And I can see the views per post on the stats page, although I guess I can’t access that information directly from the dashboard.

    I didn’t even realize I could change the author of a post until recently, I suppose because I’ve never had to do it yet. It does sound very handy, though!

    Glad to see you’re liking WordPress so far!

    1. I know that some hosts don’t allow Akismet, so that could be why I didn’t have it installed.

      And yes, I could see it via the stats page, but I like how Blogger had my views on both the stats page and the posts page. It’s easy to look at old posts and see how many views it had.

      It is handy! And thanks :)

  2. Haha, it had taken me a moment to realize that you had moved over to wordpress. I remember thinking something seems different and I don’t think it’s the theme…

    I sometimes think of moving over, but like you I’ve never really had a reason to worry about Blogger.

  3. “Speaking of transferring, I’m planning on detailing the process – along with the difference between the free and Interested? Let me know in the comments!”

    I’d be interested! I’m just starting out, and I use Blogger, but I know a lot of people use WordPress, so I’ll probably look into it further down the road. :)

    1. I can see them, but I wish it was in the posts section as well, so I could see each post’s views at a glance, no matter how old, y’know?


  4. I knew you’d switched — good to know that it’s working for you! I’m still with Blogger, mostly because I’ve been scared to take the plunge and because I do like the ease of Blogger. But all those fun plugins with WordPress have me drooling! I know there are several step-by-steps out there but you give good instruction so I’d love to hear about how to do it from you. MAYBE…someday…soon-ish…I’ll make the switch. Until then, I’ll squirrel away all the great info I can get!

    Love your blog design, btw! It’s very cool and purdy!

  5. I lost your blog for a little while in the switch, but I do love the new look (and all the new options). I’m totally interested in you detailing the process! I’ve considered the switch myself…buut, too scary. The horror stories give me chills.

  6. Welcome to WordPress! It is by far the best blogging platform around, IMO. You got a really great deal on your hosting too, wow! I am surprised though about the Akismet thing….I thought that came standard but I guess not. :-/

    You should add this plugin to your arsenal: Better WP Security. Activate that and BAM, no more spam to sort through. I love it.

  7. You can actually fix most of the problems you’re having. :) For example:

    “Categorizing blog posts isn’t as easy as it is in Blogger where we start typing in a label and it pops up. I have to scroll through all my labels and select them one by one. It’s time-consuming.”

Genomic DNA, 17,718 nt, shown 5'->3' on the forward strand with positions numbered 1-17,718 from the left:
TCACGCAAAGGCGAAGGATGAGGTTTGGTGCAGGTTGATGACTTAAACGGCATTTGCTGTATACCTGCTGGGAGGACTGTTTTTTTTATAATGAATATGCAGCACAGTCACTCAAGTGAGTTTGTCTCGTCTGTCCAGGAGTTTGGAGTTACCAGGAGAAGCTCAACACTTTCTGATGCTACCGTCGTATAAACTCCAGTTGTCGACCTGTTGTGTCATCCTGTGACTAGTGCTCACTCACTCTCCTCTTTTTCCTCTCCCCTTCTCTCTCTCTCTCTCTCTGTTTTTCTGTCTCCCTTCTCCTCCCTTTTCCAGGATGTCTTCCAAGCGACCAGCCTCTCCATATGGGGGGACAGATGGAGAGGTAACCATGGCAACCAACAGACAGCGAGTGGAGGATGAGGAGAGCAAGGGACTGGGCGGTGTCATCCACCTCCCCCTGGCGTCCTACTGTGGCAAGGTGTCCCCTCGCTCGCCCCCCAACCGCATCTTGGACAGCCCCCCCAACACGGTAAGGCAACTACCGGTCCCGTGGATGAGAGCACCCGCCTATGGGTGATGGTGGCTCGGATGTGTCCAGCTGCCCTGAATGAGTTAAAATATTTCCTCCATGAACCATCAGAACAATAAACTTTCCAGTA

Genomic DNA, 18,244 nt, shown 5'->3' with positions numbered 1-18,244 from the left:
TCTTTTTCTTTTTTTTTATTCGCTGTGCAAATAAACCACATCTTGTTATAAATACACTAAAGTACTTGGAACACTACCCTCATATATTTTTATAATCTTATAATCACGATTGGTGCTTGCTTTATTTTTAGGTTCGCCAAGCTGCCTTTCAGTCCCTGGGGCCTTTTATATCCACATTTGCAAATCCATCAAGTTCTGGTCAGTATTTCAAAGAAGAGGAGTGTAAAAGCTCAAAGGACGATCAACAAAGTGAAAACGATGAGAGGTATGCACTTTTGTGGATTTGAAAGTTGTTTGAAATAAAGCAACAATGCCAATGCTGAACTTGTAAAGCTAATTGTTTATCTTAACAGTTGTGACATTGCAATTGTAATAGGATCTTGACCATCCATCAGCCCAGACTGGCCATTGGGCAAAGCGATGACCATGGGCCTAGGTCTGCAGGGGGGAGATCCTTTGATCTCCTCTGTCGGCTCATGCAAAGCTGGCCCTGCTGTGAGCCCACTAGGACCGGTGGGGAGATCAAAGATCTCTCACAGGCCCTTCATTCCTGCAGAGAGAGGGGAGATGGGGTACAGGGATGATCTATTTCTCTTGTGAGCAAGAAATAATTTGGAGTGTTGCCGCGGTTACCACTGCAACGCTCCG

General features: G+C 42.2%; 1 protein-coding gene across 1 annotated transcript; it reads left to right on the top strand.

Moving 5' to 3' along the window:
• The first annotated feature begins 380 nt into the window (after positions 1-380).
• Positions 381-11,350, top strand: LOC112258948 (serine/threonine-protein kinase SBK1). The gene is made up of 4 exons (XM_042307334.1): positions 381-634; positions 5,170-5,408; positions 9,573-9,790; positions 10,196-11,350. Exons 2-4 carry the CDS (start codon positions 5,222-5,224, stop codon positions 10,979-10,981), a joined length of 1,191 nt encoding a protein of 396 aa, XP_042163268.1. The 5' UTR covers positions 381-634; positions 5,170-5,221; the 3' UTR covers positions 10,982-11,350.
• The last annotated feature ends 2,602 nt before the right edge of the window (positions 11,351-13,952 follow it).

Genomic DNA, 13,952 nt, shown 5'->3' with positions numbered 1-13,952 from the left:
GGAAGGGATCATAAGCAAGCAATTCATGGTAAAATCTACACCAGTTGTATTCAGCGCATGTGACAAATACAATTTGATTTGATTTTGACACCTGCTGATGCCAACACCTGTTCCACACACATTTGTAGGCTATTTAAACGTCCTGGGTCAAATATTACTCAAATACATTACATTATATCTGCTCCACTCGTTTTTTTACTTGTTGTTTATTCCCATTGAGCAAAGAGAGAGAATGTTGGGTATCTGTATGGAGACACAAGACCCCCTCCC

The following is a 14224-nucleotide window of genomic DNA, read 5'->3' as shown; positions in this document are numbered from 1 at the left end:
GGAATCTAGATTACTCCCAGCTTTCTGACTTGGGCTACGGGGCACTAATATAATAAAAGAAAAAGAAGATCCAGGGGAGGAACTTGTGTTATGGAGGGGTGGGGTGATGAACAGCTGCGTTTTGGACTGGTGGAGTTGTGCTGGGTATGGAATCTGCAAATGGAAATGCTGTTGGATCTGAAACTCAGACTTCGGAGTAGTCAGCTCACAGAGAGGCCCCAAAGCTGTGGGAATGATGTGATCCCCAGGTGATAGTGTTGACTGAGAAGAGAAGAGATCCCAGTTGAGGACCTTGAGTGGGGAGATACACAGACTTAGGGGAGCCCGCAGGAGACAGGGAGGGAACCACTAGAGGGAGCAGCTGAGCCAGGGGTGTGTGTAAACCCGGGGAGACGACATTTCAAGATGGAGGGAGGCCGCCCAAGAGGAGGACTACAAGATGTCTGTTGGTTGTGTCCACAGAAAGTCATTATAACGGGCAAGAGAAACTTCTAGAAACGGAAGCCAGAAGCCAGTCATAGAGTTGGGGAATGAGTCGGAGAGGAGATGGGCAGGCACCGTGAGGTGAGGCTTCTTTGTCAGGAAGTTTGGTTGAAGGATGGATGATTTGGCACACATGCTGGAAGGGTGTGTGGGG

Blogger uses “Labels” but WordPress has “Categories” and “Tags”. Categories are meant to be broad sections of your blog. For example: book reviews, guest posts, interviews, cover reveals, etc. Since they’re broad, you’re not meant to have a lot of them. Then, there are “Tags”. Tags are for all the more detailed aspects. For example, a book review would be in the category “Book Reviews” but would have tags for the book title, the book author, the genres, the publishers, and whatever other things you can think of.

    If you follow that method, you won’t have to scroll through tons and tons of categories to select the ones you want. You can type most of them in the tags box and it will prompt you for the correct tag.

    You can convert some of your categories to tags with this plugin:

    “Views. In Blogger’s posts section, I can easily see how many views each post has received. In WordPress, I can see the number of comments, but sadly, no views.”

    There are also plugins you can install to do this! For example, I use this plugin: it adds a column to the post page with the number of page views each post has gotten.

    With WordPress, there’s usually a plugin for every single feature you can think of! And if there isn’t one, then you can code it yourself (obviously you need the coding knowledge to do that though), which is the beauty of WordPress. Blogger is a good platform, but since you don’t have server access, you can’t just add any feature you want. But with WordPress, you can literally add ANYTHING you could ever think of! It’s pretty neat. :)

  8. I’m very interested in hearing about this whole process, especially the difference between and, and what has to offer. Just recently realized they’re, like, two different things and that one requires hosting, and yeah … I have a lot to learn. :)

  9. This is the first time I see your new layout, IT’S GORGEOUS :)! I’m really thinking about switching too. I love Blogspot and there is no real reason to switch, but I think WordPress will offer me more. So, this was interesting to read, thanks for sharing!